In a separate embodiment, the current invention is a composition comprising sAPPα-treated aged monocytes formed by heterodimerization of sAPPα with amyloid beta. In yet another embodiment, the current invention is a method of preventing or treating a neurodegenerative disease or disorder (e.g., Alzheimer's disease, stroke, traumatic brain injury), comprising administering a therapeutically effective amount of this composition.

These and other important objects, advantages, and features of the invention will become clear as this disclosure proceeds.

The invention accordingly comprises the features of construction, combination of elements, and arrangement of parts that will be exemplified in the disclosure set forth hereinafter and the scope of the invention will be indicated in the claims.

BRIEF DESCRIPTION OF THE DRAWINGS

For a fuller understanding of the invention, reference should be made to the following detailed description, taken in connection with the accompanying drawings, in which:

FIG. 1A depicts FACS analysis of surface expression markers in human umbilical cord blood monocytes, such as CD14+, total surface APP, and full-length APP, using anti-CD14+ antibodies by flow cytometry from HUCBC and HUCBC-derived monocytes.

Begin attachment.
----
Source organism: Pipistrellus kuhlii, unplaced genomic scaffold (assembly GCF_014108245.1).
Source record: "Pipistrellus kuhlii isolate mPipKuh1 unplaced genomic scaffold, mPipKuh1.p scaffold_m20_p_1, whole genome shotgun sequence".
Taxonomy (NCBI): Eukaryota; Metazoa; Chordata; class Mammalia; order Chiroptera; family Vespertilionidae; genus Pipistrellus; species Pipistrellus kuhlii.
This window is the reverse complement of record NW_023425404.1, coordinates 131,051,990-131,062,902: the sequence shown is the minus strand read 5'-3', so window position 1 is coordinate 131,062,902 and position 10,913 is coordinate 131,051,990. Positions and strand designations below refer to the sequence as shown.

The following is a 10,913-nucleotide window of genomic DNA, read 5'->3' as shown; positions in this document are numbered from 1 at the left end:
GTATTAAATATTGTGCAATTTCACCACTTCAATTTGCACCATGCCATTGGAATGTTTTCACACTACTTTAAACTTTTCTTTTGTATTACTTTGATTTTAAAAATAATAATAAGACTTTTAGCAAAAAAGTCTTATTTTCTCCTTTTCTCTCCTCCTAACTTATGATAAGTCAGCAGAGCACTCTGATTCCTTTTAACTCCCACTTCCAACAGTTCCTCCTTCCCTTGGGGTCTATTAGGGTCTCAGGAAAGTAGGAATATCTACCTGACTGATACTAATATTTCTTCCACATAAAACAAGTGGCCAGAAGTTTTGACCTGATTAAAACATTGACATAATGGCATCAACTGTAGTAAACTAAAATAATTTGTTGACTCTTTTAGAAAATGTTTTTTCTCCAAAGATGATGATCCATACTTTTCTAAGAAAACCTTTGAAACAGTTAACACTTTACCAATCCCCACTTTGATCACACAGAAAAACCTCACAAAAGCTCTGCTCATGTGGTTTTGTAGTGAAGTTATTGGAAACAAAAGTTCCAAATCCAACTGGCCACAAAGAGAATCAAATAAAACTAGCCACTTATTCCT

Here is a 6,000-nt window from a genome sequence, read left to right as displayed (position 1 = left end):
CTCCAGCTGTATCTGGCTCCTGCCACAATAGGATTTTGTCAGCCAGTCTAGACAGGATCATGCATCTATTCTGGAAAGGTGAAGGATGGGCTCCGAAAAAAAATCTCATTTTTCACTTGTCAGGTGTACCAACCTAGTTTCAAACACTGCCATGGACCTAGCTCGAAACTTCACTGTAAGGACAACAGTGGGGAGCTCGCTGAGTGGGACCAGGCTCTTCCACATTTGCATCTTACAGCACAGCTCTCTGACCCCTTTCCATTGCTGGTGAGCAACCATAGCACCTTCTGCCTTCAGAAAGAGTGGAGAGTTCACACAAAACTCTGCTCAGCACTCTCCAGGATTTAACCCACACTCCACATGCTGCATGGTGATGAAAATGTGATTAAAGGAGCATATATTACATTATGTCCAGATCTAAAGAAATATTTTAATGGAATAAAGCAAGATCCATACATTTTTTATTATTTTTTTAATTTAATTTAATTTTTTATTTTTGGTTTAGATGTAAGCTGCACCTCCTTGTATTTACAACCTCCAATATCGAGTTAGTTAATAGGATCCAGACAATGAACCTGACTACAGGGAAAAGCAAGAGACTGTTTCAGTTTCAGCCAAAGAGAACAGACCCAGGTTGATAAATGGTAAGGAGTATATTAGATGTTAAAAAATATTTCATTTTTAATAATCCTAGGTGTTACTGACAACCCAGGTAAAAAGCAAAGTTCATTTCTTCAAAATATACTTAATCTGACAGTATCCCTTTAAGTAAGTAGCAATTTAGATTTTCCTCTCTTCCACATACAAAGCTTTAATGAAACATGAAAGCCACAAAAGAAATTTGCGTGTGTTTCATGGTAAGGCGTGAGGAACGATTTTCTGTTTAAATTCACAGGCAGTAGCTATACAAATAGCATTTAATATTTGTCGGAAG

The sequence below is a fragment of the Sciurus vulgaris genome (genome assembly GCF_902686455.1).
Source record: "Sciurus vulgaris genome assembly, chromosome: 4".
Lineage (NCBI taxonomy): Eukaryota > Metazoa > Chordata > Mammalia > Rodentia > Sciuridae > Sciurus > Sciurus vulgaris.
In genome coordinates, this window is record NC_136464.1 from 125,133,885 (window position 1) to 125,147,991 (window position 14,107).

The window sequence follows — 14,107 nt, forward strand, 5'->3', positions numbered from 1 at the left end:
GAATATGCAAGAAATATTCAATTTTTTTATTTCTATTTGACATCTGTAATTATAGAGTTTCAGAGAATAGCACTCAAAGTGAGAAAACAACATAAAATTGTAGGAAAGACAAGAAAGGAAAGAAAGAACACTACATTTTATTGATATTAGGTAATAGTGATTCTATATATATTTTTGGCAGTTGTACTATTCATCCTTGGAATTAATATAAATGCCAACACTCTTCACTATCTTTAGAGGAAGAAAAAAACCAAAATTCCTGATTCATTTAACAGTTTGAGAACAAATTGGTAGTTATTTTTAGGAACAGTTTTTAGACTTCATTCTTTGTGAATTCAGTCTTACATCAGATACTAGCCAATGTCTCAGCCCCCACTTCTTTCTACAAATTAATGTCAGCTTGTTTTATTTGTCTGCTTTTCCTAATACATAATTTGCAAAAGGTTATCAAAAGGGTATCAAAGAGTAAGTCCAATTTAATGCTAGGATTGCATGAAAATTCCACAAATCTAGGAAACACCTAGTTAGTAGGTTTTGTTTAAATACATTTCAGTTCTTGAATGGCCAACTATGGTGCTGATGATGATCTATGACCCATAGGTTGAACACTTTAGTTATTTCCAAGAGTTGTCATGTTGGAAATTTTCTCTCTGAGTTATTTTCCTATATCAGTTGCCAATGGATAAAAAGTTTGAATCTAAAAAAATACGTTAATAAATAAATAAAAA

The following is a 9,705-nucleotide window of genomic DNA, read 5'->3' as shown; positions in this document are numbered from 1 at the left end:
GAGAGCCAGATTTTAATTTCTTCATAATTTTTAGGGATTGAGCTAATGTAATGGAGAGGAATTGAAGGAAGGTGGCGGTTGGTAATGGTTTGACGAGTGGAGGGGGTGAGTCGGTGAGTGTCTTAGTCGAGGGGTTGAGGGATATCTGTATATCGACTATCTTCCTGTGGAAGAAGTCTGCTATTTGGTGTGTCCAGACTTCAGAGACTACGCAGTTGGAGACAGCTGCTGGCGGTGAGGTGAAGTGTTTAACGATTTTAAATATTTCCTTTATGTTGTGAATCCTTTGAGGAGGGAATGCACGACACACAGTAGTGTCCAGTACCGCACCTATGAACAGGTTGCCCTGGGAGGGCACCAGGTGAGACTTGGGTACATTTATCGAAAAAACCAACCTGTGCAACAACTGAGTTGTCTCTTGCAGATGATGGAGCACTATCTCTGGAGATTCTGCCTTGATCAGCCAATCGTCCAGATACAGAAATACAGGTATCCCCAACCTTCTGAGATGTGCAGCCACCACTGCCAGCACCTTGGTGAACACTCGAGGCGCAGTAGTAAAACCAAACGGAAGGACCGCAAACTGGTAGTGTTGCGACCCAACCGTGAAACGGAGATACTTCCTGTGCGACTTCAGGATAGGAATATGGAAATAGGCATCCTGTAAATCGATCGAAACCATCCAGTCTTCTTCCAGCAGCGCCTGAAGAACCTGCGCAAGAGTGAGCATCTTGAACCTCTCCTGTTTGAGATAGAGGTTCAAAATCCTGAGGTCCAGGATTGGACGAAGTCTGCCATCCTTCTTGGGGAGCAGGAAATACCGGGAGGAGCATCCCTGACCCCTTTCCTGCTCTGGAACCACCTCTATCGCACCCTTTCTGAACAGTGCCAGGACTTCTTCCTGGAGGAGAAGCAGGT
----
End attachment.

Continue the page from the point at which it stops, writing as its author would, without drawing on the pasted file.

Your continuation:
FIG. 1B depicts FACS analysis of surface expression markers in human umbilical cord blood monocytes, such as CD14+, total surface APP, and full-length APP, using anti-Aβ-N-terminal (6E10) antibodies by flow cytometry from HUCBC and HUCBC-derived monocytes.

FIG. 1C depicts FACS analysis of surface expression markers in human umbilical cord blood monocytes, such as CD14+, total surface APP, and full-length APP, using anti-APP-C-terminal (pAb751/770) antibodies by flow cytometry from HUCBC and HUCBC-derived monocytes.

FIG. 1D depicts cell lysates obtained from HUCBC and HUCBC-derived monocytes subjected to WB analysis. The percentage of CD14, 6E10, and pAb751/770 APP positive cells in each quadrant is indicated. Overall, the purity of HUCBC-derived monocytes was found to be almost 95%.

FIG. 2A is a schematic illustration of HUCBC treatment schedule and testing for cognitive and motor function in PSAPP and WT mice. Both PSAPP and age-matched WT control mice were tested after short term systemic administration of monocytes.